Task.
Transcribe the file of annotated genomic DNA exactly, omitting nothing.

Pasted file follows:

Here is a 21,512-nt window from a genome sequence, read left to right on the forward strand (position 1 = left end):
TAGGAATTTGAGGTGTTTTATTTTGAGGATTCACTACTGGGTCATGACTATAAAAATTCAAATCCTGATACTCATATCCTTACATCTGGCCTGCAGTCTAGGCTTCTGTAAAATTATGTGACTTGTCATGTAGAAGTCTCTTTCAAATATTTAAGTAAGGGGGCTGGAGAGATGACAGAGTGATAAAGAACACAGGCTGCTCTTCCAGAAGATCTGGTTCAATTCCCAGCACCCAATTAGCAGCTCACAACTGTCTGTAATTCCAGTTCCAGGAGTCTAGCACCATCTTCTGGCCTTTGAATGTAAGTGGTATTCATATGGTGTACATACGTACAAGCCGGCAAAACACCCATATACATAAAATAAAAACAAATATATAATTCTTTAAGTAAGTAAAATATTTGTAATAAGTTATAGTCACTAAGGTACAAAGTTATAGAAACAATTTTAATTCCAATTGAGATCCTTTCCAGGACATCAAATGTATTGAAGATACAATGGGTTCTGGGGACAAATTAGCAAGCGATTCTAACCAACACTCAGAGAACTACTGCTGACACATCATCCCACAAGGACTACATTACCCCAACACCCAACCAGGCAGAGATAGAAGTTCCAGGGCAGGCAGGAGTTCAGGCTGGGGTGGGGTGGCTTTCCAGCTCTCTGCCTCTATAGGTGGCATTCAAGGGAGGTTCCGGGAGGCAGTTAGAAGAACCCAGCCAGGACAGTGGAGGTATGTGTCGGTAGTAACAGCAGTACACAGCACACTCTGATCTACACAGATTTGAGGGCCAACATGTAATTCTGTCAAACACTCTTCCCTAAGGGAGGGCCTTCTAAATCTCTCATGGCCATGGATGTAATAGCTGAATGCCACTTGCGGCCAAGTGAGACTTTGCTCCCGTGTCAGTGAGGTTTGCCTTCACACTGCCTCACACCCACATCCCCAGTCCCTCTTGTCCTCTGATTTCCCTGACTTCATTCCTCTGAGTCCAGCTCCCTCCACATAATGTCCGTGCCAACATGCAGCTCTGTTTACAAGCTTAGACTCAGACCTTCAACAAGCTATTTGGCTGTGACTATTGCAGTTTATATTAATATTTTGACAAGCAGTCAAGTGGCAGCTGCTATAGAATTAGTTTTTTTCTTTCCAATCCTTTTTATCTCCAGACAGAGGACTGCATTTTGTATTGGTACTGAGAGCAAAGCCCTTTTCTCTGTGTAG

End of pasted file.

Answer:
Here is a 21,512-nt window from a genome sequence, read left to right on the forward strand (position 1 = left end):
TAGGAATTTGAGGTGTTTTATTTTGAGGATTCACTACTGGGTCATGACTATAAAAATTCAAATCCTGATACTCATATCCTTACATCTGGCCTGCAGTCTAGGCTTCTGTAAAATTATGTGACTTGTCATGTAGAAGTCTCTTTCAAATATTTAAGTAAGGGGGCTGGAGAGATGACAGAGTGATAAAGAACACAGGCTGCTCTTCCAGAAGATCTGGTTCAATTCCCAGCACCCAATTAGCAGCTCACAACTGTCTGTAATTCCAGTTCCAGGAGTCTAGCACCATCTTCTGGCCTTTGAATGTAAGTGGTATTCATATGGTGTACATACGTACAAGCCGGCAAAACACCCATATACATAAAATAAAAACAAATATATAATTCTTTAAGTAAGTAAAATATTTGTAATAAGTTATAGTCACTAAGGTACAAAGTTATAGAAACAATTTTAATTCCAATTGAGATCCTTTCCAGGACATCAAATGTATTGAAGATACAATGGGTTCTGGGGACAAATTAGCAAGCGATTCTAACCAACACTCAGAGAACTACTGCTGACACATCATCCCACAAGGACTACATTACCCCAACACCCAACCAGGCAGAGATAGAAGTTCCAGGGCAGGCAGGAGTTCAGGCTGGGGTGGGGTGGCTTTCCAGCTCTCTGCCTCTATAGGTGGCATTCAAGGGAGGTTCCGGGAGGCAGTTAGAAGAACCCAGCCAGGACAGTGGAGGTATGTGTCGGTAGTAACAGCAGTACACAGCACACTCTGATCTACACAGATTTGAGGGCCAACATGTAATTCTGTCAAACACTCTTCCCTAAGGGAGGGCCTTCTAAATCTCTCATGGCCATGGATGTAATAGCTGAATGCCACTTGCGGCCAAGTGAGACTTTGCTCCCGTGTCAGTGAGGTTTGCCTTCACACTGCCTCACACCCACATCCCCAGTCCCTCTTGTCCTCTGATTTCCCTGACTTCATTCCTCTGAGTCCAGCTCCCTCCACATAATGTCCGTGCCAACATGCAGCTCTGTTTACAAGCTTAGACTCAGACCTTCAACAAGCTATTTGGCTGTGACTATTGCAGTTTATATTAATATTTTGACAAGCAGTCAAGTGGCAGCTGCTATAGAATTAGTTTTTTTCTTTCCAATCCTTTTTATCTCCAGACAGAGGACTGCATTTTGTATTGGTACTGAGAGCAAAGCCCTTTTCTCTGTGTAG